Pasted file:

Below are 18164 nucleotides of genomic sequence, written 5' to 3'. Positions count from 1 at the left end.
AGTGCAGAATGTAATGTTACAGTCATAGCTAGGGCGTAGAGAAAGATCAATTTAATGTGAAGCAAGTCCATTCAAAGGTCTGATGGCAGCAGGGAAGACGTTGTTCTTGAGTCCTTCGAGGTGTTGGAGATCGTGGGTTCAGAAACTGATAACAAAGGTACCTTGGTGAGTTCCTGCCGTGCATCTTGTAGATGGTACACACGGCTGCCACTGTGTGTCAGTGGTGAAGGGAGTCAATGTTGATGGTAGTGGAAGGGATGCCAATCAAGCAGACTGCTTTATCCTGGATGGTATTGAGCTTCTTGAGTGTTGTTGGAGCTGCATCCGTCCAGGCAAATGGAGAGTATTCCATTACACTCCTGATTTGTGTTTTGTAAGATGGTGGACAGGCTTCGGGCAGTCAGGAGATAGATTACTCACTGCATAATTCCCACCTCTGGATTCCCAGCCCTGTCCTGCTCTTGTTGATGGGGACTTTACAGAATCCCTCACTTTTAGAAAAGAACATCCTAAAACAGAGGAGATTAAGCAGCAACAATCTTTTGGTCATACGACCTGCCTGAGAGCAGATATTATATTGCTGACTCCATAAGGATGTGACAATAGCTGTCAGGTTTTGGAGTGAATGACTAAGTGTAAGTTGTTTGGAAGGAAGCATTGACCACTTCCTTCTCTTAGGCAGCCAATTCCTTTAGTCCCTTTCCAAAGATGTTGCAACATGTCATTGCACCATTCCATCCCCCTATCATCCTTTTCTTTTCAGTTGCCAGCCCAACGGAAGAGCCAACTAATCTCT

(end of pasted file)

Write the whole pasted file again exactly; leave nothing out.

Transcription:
Below are 18164 nucleotides of genomic sequence, written 5' to 3'. Positions count from 1 at the left end.
AGTGCAGAATGTAATGTTACAGTCATAGCTAGGGCGTAGAGAAAGATCAATTTAATGTGAAGCAAGTCCATTCAAAGGTCTGATGGCAGCAGGGAAGACGTTGTTCTTGAGTCCTTCGAGGTGTTGGAGATCGTGGGTTCAGAAACTGATAACAAAGGTACCTTGGTGAGTTCCTGCCGTGCATCTTGTAGATGGTACACACGGCTGCCACTGTGTGTCAGTGGTGAAGGGAGTCAATGTTGATGGTAGTGGAAGGGATGCCAATCAAGCAGACTGCTTTATCCTGGATGGTATTGAGCTTCTTGAGTGTTGTTGGAGCTGCATCCGTCCAGGCAAATGGAGAGTATTCCATTACACTCCTGATTTGTGTTTTGTAAGATGGTGGACAGGCTTCGGGCAGTCAGGAGATAGATTACTCACTGCATAATTCCCACCTCTGGATTCCCAGCCCTGTCCTGCTCTTGTTGATGGGGACTTTACAGAATCCCTCACTTTTAGAAAAGAACATCCTAAAACAGAGGAGATTAAGCAGCAACAATCTTTTGGTCATACGACCTGCCTGAGAGCAGATATTATATTGCTGACTCCATAAGGATGTGACAATAGCTGTCAGGTTTTGGAGTGAATGACTAAGTGTAAGTTGTTTGGAAGGAAGCATTGACCACTTCCTTCTCTTAGGCAGCCAATTCCTTTAGTCCCTTTCCAAAGATGTTGCAACATGTCATTGCACCATTCCATCCCCCTATCATCCTTTTCTTTTCAGTTGCCAGCCCAACGGAAGAGCCAACTAATCTCT